Tag Archives: HJ Wood

Charlotte Rhead Reproductions…. or Fakes?

repro4I’ve tried to avoid the whole Charlotte Rhead reproductions / fakes subject so far in these blogs – largely in an effort to just ignore it, but there appears to have recently been an increase in the number of items coming on to the market with a claim that they were ‘designed by Charlotte Rhead’ – including the monstrosity shown here. I’ve also received a few enquiries and valuation requests in recent months for pieces that are not actually Rhead designs; so have had to pass on the bad news to their owners who had either bought or inherited them and believed that they had something of value.

Perhaps I should firstly make it clear that I’m not on some kind of crusade here (OK, maybe I am a bit….). It isn’t my place to tell anyone what they should and shouldn’t buy, so if you should own one of the items examples shown here (or similar) and you like it, then no problem! What I object to however is an item being passed off by a seller as a Charlotte Rhead pattern, when it actually had nothing to do with her. It’s no surprise that eBay is the usual venue for this malpractice, but alarmingly, I’ve also seen some supposedly reputable auction houses at it too. The purpose of this post therefore is to help put the message out there so that people can make an informed choice when buying.

The big dilemma in this area is whether to use the word ‘reproduction’ or ‘fake’ when describing items. I have no hesitation in using ‘fake’ when describing the items shown below.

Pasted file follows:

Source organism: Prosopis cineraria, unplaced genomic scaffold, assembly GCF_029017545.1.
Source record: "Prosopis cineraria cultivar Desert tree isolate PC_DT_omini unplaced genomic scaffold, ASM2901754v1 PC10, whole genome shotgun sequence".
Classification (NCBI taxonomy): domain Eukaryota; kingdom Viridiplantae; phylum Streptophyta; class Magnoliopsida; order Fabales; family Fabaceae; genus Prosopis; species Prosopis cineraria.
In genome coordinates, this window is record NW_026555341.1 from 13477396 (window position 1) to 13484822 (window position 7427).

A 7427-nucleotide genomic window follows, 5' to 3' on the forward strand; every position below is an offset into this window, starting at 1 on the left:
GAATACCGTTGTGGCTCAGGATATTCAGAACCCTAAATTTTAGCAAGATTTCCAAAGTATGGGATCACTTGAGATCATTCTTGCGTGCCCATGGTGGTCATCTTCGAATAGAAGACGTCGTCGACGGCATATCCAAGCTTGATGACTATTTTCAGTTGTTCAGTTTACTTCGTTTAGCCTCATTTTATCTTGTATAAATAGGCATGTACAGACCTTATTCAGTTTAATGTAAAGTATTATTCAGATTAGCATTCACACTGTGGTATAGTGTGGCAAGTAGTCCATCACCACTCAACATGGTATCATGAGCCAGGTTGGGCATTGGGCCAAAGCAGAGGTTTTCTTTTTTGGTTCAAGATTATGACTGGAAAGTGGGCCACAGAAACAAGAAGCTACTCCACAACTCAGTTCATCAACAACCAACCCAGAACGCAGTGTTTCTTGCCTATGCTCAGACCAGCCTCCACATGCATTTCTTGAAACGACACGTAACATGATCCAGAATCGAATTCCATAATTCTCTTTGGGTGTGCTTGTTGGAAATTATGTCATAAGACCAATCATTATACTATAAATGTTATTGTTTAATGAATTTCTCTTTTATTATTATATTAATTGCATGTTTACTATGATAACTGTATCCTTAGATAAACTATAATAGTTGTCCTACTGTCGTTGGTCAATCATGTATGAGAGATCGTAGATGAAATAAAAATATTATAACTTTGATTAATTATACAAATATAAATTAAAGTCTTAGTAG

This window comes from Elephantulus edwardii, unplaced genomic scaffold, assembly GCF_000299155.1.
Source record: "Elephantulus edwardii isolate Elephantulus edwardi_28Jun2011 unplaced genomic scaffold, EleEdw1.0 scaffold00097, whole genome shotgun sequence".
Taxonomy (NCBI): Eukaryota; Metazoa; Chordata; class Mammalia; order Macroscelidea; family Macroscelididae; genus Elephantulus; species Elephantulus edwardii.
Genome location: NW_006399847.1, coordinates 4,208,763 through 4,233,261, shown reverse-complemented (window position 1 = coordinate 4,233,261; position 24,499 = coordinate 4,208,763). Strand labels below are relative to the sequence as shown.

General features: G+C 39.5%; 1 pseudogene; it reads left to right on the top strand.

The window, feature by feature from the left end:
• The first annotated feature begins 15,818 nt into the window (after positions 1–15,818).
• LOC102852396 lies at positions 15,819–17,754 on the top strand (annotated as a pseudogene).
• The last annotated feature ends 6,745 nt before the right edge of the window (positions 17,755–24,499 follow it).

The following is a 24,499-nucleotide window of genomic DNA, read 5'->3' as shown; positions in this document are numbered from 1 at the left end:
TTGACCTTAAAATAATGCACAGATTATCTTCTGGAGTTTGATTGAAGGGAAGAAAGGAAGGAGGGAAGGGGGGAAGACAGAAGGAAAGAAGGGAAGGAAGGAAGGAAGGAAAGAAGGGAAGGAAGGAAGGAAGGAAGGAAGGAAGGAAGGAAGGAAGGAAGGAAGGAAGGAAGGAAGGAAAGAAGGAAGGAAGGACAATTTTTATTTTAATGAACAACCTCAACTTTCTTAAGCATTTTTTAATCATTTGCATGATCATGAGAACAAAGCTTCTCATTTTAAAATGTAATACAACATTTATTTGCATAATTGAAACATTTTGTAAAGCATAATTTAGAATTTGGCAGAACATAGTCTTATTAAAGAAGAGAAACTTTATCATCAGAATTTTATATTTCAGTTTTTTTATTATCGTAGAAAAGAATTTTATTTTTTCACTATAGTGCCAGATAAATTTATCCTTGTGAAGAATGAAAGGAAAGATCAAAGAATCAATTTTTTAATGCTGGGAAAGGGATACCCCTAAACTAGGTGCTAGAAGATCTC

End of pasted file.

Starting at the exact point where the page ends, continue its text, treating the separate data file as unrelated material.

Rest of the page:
These items were produced relatively recently (perhaps they are still being churned out in fact), and carry a printed backstamp that combines the AG Richardson Crown Ducal mark, and the HJ Wood Bursleyware stamp used on Charlotte Rhead designs. It is wrong on so many levels, and that’s before we even get to the actual designs on the pottery!

There are plenty of examples of the correct backstamps here – but I’ve added images below of the original stamps that the above are derived from:

I’m still not entirely sure where these items were made, but it’s a fact that neither Richardson’s (Crown Ducal) or HJ Wood had anything to do with them. Likewise, the designs on them are nothing to do with Charlotte Rhead – being neither copies of her original designs, nor subsequent imitations of her style – which is why I don’t like the word ‘reproduction’, a term sometimes attached to these items. All I’d say is, be careful when buying these things, either at a fair, at auction or online. The wall plaque shown in the gallery above is currently for sale on an American website for more than $300, which is a price you’d expect to pay for a good quality, genuine Charlotte Rhead piece in one of her rarer Crown Ducal patterns. Even if the seller is unaware of the item’s authenticity, don’t fall in to a trap and pay that sort of money for it. Some further examples of these horrors can be seen here.

The following group of items are commonly seen for sale on eBay with the name ‘Charlotte Rhead’ featured prominently. I wouldn’t class them as ‘fakes’, as they are genuine Crown Ducal pieces, produced in the 1930s, at the same time that Charlotte was at the factory. She did not however design them. The sgraffito technique was not something that she practised and coupled with the fact that any pattern numbers bear no resemblance to those recorded for Charlotte Rhead, they can be discounted as being her work.